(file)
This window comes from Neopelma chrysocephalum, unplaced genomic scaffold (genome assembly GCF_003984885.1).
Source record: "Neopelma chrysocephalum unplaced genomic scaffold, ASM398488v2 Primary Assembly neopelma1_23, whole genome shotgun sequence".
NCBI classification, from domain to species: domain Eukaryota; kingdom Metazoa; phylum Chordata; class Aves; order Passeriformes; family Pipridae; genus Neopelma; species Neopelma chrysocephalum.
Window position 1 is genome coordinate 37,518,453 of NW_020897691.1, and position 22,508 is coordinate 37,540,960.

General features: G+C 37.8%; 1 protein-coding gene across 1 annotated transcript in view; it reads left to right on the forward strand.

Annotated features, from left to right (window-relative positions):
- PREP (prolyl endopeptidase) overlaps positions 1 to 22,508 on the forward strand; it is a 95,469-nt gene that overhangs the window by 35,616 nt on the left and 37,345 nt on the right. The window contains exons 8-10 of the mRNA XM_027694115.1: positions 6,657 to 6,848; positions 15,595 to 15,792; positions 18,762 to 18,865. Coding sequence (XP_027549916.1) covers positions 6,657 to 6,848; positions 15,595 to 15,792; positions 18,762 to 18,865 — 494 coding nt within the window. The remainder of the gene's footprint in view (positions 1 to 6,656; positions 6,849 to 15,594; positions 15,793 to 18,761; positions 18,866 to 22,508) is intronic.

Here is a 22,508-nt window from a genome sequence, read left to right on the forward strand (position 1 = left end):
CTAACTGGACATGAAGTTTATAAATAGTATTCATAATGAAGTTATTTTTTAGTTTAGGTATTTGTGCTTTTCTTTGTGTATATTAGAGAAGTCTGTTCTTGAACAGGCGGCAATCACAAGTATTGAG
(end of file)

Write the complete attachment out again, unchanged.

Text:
This window comes from Neopelma chrysocephalum, unplaced genomic scaffold (genome assembly GCF_003984885.1).
Source record: "Neopelma chrysocephalum unplaced genomic scaffold, ASM398488v2 Primary Assembly neopelma1_23, whole genome shotgun sequence".
NCBI classification, from domain to species: domain Eukaryota; kingdom Metazoa; phylum Chordata; class Aves; order Passeriformes; family Pipridae; genus Neopelma; species Neopelma chrysocephalum.
Window position 1 is genome coordinate 37,518,453 of NW_020897691.1, and position 22,508 is coordinate 37,540,960.

General features: G+C 37.8%; 1 protein-coding gene across 1 annotated transcript in view; it reads left to right on the forward strand.

Annotated features, from left to right (window-relative positions):
- PREP (prolyl endopeptidase) overlaps positions 1 to 22,508 on the forward strand; it is a 95,469-nt gene that overhangs the window by 35,616 nt on the left and 37,345 nt on the right. The window contains exons 8-10 of the mRNA XM_027694115.1: positions 6,657 to 6,848; positions 15,595 to 15,792; positions 18,762 to 18,865. Coding sequence (XP_027549916.1) covers positions 6,657 to 6,848; positions 15,595 to 15,792; positions 18,762 to 18,865 — 494 coding nt within the window. The remainder of the gene's footprint in view (positions 1 to 6,656; positions 6,849 to 15,594; positions 15,793 to 18,761; positions 18,866 to 22,508) is intronic.

Here is a 22,508-nt window from a genome sequence, read left to right on the forward strand (position 1 = left end):
CTAACTGGACATGAAGTTTATAAATAGTATTCATAATGAAGTTATTTTTTAGTTTAGGTATTTGTGCTTTTCTTTGTGTATATTAGAGAAGTCTGTTCTTGAACAGGCGGCAATCACAAGTATTGAG